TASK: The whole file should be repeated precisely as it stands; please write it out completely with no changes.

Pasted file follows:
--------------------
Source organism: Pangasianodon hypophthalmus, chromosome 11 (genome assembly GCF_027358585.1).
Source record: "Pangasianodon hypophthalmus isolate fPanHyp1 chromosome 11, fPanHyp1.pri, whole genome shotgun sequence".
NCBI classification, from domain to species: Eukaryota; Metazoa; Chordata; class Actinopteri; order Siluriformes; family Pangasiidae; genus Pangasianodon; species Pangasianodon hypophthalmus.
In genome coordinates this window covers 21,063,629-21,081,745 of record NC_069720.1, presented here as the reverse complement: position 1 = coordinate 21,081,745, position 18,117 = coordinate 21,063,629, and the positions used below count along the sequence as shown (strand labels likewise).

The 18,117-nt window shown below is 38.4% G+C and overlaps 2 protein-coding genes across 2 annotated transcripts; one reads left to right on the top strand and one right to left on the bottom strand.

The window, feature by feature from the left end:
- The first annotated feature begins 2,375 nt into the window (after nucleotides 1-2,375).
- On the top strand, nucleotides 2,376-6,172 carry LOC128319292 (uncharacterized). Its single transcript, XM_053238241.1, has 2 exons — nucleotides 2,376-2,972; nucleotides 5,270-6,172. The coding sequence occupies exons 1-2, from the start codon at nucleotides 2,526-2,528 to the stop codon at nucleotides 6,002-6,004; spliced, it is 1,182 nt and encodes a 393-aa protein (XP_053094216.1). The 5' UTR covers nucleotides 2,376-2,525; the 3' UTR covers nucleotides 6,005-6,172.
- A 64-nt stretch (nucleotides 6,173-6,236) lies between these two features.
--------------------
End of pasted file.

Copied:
Source organism: Pangasianodon hypophthalmus, chromosome 11 (genome assembly GCF_027358585.1).
Source record: "Pangasianodon hypophthalmus isolate fPanHyp1 chromosome 11, fPanHyp1.pri, whole genome shotgun sequence".
NCBI classification, from domain to species: Eukaryota; Metazoa; Chordata; class Actinopteri; order Siluriformes; family Pangasiidae; genus Pangasianodon; species Pangasianodon hypophthalmus.
In genome coordinates this window covers 21,063,629-21,081,745 of record NC_069720.1, presented here as the reverse complement: position 1 = coordinate 21,081,745, position 18,117 = coordinate 21,063,629, and the positions used below count along the sequence as shown (strand labels likewise).

The 18,117-nt window shown below is 38.4% G+C and overlaps 2 protein-coding genes across 2 annotated transcripts; one reads left to right on the top strand and one right to left on the bottom strand.

The window, feature by feature from the left end:
- The first annotated feature begins 2,375 nt into the window (after nucleotides 1-2,375).
- On the top strand, nucleotides 2,376-6,172 carry LOC128319292 (uncharacterized). Its single transcript, XM_053238241.1, has 2 exons — nucleotides 2,376-2,972; nucleotides 5,270-6,172. The coding sequence occupies exons 1-2, from the start codon at nucleotides 2,526-2,528 to the stop codon at nucleotides 6,002-6,004; spliced, it is 1,182 nt and encodes a 393-aa protein (XP_053094216.1). The 5' UTR covers nucleotides 2,376-2,525; the 3' UTR covers nucleotides 6,005-6,172.
- A 64-nt stretch (nucleotides 6,173-6,236) lies between these two features.